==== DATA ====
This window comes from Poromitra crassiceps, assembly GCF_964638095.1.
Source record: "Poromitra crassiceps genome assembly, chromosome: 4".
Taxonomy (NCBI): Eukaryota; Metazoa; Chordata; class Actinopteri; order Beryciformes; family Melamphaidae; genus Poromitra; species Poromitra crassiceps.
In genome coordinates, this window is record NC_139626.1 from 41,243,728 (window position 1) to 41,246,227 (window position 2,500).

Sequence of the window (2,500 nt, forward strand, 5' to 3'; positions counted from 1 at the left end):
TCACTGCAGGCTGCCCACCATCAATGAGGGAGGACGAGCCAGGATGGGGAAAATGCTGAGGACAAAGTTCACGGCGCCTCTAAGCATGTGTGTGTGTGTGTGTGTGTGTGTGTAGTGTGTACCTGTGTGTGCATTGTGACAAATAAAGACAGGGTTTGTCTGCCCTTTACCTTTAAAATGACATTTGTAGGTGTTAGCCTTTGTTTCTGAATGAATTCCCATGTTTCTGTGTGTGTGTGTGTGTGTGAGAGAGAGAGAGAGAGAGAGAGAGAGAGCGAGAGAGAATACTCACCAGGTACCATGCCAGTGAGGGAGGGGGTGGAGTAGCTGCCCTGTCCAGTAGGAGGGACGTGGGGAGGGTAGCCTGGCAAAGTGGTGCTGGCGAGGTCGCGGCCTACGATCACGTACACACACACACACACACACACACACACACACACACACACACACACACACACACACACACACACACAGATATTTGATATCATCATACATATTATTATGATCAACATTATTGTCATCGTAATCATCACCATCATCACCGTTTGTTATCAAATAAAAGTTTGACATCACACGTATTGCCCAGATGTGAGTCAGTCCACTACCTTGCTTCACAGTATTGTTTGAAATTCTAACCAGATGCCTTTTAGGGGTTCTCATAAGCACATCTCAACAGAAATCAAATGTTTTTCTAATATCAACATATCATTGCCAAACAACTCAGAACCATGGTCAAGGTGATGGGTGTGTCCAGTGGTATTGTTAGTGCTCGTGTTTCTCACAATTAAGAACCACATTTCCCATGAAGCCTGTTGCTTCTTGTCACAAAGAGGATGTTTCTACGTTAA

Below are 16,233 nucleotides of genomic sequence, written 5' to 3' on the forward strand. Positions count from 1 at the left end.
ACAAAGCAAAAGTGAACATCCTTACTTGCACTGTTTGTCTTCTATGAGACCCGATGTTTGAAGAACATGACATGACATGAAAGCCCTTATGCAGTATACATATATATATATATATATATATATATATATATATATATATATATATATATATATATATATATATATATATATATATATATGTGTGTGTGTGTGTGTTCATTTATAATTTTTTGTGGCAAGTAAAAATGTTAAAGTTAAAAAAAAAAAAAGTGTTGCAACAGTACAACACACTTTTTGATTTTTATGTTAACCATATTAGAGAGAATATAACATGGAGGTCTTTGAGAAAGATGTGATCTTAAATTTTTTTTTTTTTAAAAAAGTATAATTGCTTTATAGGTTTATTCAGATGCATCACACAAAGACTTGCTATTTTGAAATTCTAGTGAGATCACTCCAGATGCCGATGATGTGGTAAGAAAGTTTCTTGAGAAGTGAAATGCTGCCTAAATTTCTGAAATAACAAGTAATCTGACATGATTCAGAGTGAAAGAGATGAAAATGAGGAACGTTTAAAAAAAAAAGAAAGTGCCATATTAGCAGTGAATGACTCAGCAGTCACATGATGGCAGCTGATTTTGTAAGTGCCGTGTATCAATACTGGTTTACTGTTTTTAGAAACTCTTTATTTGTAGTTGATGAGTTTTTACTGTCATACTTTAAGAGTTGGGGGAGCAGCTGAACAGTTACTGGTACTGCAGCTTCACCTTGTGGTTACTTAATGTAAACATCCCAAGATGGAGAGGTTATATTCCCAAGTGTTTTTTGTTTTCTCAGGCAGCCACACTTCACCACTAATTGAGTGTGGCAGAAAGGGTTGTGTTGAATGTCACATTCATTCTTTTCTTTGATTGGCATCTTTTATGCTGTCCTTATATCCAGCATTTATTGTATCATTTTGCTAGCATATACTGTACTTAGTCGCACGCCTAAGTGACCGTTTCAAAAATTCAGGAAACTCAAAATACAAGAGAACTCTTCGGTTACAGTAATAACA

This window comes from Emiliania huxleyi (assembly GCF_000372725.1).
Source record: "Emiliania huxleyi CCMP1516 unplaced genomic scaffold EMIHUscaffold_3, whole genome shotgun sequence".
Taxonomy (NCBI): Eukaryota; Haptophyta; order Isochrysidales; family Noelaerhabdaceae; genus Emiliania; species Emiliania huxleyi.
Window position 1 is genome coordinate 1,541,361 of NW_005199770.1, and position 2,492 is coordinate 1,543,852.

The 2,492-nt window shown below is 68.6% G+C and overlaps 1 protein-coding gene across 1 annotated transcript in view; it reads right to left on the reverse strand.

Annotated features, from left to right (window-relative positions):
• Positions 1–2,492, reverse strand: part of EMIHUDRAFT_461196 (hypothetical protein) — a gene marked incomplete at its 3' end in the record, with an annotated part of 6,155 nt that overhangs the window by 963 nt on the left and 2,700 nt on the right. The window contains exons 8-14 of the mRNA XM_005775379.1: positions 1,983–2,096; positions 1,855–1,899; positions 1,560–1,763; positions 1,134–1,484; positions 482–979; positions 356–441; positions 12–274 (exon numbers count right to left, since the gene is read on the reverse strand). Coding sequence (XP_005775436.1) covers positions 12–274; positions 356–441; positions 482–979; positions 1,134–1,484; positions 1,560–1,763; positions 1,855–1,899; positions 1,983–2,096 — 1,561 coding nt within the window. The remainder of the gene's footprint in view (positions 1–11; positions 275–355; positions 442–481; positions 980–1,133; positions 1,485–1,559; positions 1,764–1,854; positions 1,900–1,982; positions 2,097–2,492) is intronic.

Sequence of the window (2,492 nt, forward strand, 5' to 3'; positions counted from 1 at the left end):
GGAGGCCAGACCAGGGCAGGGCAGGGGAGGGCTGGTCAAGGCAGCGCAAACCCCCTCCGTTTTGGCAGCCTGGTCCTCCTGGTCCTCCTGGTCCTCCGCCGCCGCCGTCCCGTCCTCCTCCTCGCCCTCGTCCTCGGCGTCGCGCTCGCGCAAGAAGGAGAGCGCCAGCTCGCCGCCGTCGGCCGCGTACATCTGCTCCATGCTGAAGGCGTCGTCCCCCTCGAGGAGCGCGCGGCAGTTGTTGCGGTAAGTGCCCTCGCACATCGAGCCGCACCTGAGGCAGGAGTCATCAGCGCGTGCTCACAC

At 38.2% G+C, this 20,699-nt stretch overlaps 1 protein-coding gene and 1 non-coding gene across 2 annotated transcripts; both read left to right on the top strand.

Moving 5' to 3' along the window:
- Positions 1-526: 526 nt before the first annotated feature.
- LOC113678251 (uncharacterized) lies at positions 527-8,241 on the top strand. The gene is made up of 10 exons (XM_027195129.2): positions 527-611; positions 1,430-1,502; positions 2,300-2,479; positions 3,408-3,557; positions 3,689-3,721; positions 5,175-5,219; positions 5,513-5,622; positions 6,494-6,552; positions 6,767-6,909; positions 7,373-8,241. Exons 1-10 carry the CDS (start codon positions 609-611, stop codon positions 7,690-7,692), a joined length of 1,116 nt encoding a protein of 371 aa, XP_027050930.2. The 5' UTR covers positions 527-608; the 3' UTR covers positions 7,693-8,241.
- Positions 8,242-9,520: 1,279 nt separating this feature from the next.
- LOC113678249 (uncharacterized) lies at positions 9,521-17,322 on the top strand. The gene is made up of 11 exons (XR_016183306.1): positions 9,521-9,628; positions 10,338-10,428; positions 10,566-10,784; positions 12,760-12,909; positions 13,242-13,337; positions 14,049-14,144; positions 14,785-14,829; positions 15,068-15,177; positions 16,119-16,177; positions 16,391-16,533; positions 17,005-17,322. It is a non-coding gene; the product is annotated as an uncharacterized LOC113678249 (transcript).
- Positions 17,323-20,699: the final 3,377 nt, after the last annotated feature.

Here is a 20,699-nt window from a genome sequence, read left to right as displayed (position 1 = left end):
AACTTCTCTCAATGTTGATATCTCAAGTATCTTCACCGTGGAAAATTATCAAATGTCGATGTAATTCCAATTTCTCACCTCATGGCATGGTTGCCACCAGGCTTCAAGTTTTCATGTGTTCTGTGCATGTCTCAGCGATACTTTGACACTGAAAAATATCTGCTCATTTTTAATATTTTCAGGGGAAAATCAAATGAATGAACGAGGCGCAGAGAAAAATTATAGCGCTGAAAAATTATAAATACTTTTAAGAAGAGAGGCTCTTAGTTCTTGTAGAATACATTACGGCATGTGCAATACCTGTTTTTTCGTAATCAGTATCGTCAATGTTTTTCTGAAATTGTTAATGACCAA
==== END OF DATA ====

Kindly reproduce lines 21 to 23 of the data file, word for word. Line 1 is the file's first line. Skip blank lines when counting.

- LOC113678251 (uncharacterized) lies at positions 527-8,241 on the top strand. The gene is made up of 10 exons (XM_027195129.2): positions 527-611; positions 1,430-1,502; positions 2,300-2,479; positions 3,408-3,557; positions 3,689-3,721; positions 5,175-5,219; positions 5,513-5,622; positions 6,494-6,552; positions 6,767-6,909; positions 7,373-8,241. Exons 1-10 carry the CDS (start codon positions 609-611, stop codon positions 7,690-7,692), a joined length of 1,116 nt encoding a protein of 371 aa, XP_027050930.2. The 5' UTR covers positions 527-608; the 3' UTR covers positions 7,693-8,241.
- Positions 8,242-9,520: 1,279 nt separating this feature from the next.
- LOC113678249 (uncharacterized) lies at positions 9,521-17,322 on the top strand. The gene is made up of 11 exons (XR_016183306.1): positions 9,521-9,628; positions 10,338-10,428; positions 10,566-10,784; positions 12,760-12,909; positions 13,242-13,337; positions 14,049-14,144; positions 14,785-14,829; positions 15,068-15,177; positions 16,119-16,177; positions 16,391-16,533; positions 17,005-17,322. It is a non-coding gene; the product is annotated as an uncharacterized LOC113678249 (transcript).